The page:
An amazing insight into a a culture so different from ours. Sundance is a 9-year-old boy living in a village near Hong Kong on the Chinese border. He earns enough money to help his family and to buy cans of 7up by catching and selling locusts and other insects. The village revolves around mythology and the tortoise - Lord Baltimore after whom their village is named. When the tortoise dies their lives change forever. A magical read, hard to imagine that it is based in a village only 30 years ago.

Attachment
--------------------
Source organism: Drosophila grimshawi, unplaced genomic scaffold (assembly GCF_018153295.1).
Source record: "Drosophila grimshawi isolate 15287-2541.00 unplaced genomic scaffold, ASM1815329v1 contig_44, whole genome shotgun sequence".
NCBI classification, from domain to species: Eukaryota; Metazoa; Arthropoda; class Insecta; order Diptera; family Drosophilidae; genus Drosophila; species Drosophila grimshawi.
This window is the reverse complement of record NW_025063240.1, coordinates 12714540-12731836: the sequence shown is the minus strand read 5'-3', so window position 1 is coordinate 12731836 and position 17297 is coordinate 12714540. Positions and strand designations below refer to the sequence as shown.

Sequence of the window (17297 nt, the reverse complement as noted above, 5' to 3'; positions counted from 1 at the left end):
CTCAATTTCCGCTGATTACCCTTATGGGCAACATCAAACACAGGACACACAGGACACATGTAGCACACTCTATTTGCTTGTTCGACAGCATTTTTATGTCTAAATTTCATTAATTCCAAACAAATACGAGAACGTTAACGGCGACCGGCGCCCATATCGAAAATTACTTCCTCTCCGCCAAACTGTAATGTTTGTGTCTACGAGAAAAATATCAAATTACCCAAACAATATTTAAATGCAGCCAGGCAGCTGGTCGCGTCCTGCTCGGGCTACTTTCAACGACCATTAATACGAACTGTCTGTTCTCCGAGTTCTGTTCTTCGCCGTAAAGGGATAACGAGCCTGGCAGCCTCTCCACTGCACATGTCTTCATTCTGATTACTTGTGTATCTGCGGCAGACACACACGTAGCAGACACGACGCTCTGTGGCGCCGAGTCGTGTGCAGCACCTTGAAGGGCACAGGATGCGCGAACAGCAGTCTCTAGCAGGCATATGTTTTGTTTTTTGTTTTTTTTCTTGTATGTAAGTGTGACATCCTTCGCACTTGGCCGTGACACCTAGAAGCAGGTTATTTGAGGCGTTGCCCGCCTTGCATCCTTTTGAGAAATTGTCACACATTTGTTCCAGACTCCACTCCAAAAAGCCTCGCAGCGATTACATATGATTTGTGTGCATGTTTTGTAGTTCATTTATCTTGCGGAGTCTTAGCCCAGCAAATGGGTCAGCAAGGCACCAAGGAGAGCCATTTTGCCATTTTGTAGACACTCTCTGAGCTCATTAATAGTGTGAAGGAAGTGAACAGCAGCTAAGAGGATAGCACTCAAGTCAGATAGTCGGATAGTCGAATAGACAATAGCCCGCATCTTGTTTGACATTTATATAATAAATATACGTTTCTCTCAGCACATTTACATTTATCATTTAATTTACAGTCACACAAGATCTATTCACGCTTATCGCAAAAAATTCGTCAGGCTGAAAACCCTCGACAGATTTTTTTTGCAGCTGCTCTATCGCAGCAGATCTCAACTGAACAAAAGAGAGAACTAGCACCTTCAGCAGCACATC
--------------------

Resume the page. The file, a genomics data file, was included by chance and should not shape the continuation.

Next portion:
I was nine going on ten the year it happened. Was supposed to have substance. Attained something. A suit and tie. A comb. A girlfriend. A streetwise swagger and even marriage which, I suppose, does sound rather comic, but Hong Kong is a fast train and it is never too early to think about the future. For me, manhood was around the corner. The big wide world. But this didn't necessarily mean I knew what was going on. I was still trying to work it out. There are Myth Hunters and Treasure Hunters and even hunters who hunt hunters, but Immortality Hunters, I have to acknowledge, were truly something else. You can compare peanuts to gold and talk about what it means to you personally, but at the end of the day it's just peanuts. The Aphrodisiac Industry is gold. It is the truth. To dine on the flesh of a tiger or even a tortoise can, in theory make you live a second longer. A gullible donkey I may be, and I can believe in the fantastic - magic carpets and spiders that metamorhpose into wasps - but to believe in the forever, living forever: how can anyone be so gullible? Lord Baltimore (tortoise) died because of this belief in immortality. Just as the place of childhood died because of Lord Baltimore's death. A chain of events had been started, and all we could do was watch Tortoise Spring slowly die.